Observatory for Human Rights and Major Events
Critically examining human and community rights issues in the planning, staging and legacy of major events, related visitor economy and tourism development. HaRM is affiliated to the Centre for Well-Being and Sustainability in the Visitor Economy (SWELL) and is the UK’s only academic ‘Olympic Studies Centre’ endorsed by the International Olympic Committee (IOC).
We work closely with policy makers, industry leaders and advocacy groups with a stake in the planning, delivery and legacy of major events to 1) identify and amplify human rights issues, 2) take a solutions-focused approach to tackling abuses and violations, 3) act as a critical friend to global sports and cultural event owners and organisers to stimulate positive change.
HaRM’s work primarily focuses on three pillars:
Pillar 1: Human exploitation and trafficking.
Investigating how we can educate visitors to – and local workforces in – host cities, to raise awareness, spot the signs and tackle trafficking and exploitation in real-time during the live staging periods.
Pillar 2: Urban regeneration and development: Community disruption and displacement.
Investigating how host communities are disrupted and both directly and indirectly displaced in the lead up, live staging, and legacy periods.
Pillar 3: Visitor economies and experiences: Organisational and behavioural barriers to community leveraging.
Investigating the structural ways host communities can be excluded from accessing temporary event visitor economies, and how we can encourage greater interaction between hosts and guests particularly during the intense live staging periods.
Digital and technological innovation offers a new to tackle human rights challenges. Through our collaboration with the Centre for Digital Transformation in the Digital Economy (DIGMY), our work across Pillars 1, 2 and 3 includes a digital thread to explore these opportunities.
All three pillars sit at the heart of the Institute for Business and Human Rights’ issues detailed across the Mega Sport Event Lifecycle, the ‘Recommendations for an IOC Human Rights Strategy’, and more broadly the United Nations Human Rights: Office of the High Commissioner list of human rights issues.
Research projects and activities
Social entrepreneurship has evolved globally as an important route to address societal issues through entrepreneurship. Those founding and running social ventures are driven by their social mission, with entrepreneurship providing the means for their sustainability. Can the Olympics act as a driver to foster enterprise and social entrepreneurship?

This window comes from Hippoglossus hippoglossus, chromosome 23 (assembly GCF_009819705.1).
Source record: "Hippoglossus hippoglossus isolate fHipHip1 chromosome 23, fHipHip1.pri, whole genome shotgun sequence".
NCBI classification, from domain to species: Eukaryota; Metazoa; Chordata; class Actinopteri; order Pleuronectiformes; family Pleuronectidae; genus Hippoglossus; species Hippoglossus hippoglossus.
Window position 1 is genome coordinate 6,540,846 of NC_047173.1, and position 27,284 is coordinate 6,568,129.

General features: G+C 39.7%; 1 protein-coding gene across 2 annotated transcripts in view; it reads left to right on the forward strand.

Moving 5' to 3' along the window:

This report examines research funded thanks to the International Olympic Committee, exploring the experience of two host cities, Rio de Janeiro and London, through the lived experience of 25 individuals in social ventures and surveys and interviews with 100 others working in or supporting entrepreneurship, identifying critical factors which might encourage social entrepreneurship as a strong legacy of the Olympics.
Similarities emerged in their need for skills enhancement and their ‘reach’ in accessing information, advice, finance and physical resources. Engagement was an issue with both groups identifying their capacity gaps in understanding how to lever advantage from wider networks.
Through literature review and primary research, an entrepreneurship legacy framework emerged, likely to support for profit and social enterprise. The Entrepreneurship (4 Es) Legacy Framework was developed with 4 core stages as follows:
- Engage, 2. Enable, 3. Empower. 4. Extend.
To support entrepreneurship, long-term relationships with deprived neighbourhoods are suggested with monitoring and measurement of actions taken during preparation, staging and post Games periods, with public publishing points 3, 5 and 10 years after events.
View project website.
Covid-19 has brought unprecedented disruptions to societies in numerous ways, one not to neglect is on event attendees and leisure opportunities for local communities. Drs Yanning Li, Bora Kim and Tracy Xu are investigating how sport fans and local communities can be better (re)engaged via reimagining visitors’ experience in sport matches post-Covid align with research group HaRM’s pillars. Primarily, their project is examining spectators’ motivations to attend a game and potential apprehensions post-Covid. A Covid-19 recovery strategy will be developed for sport clubs to engineer a safe, diverse and inclusive sport event experience for visitors. This project is funded by the Research England SME Innovation Voucher Scheme, in collaboration with Coventry United Ladies Football Club.
The conversation around diversity at UK events has recently heightened, adding to recent global movements such as #MeToo, #BlackLivesMatter, #HeForShe. The shift to virtual events since the Covid pandemic has meant that access to a diverse range of speakers and audiences, should be better than ever and yet events, which do not take diversity into account proliferate. This project will map the landscape and scale of diversity and inclusivity in the UK events industry, and make recommendations to event organisers and policy influencers, on how UK events and the industry can become more diverse and inclusive.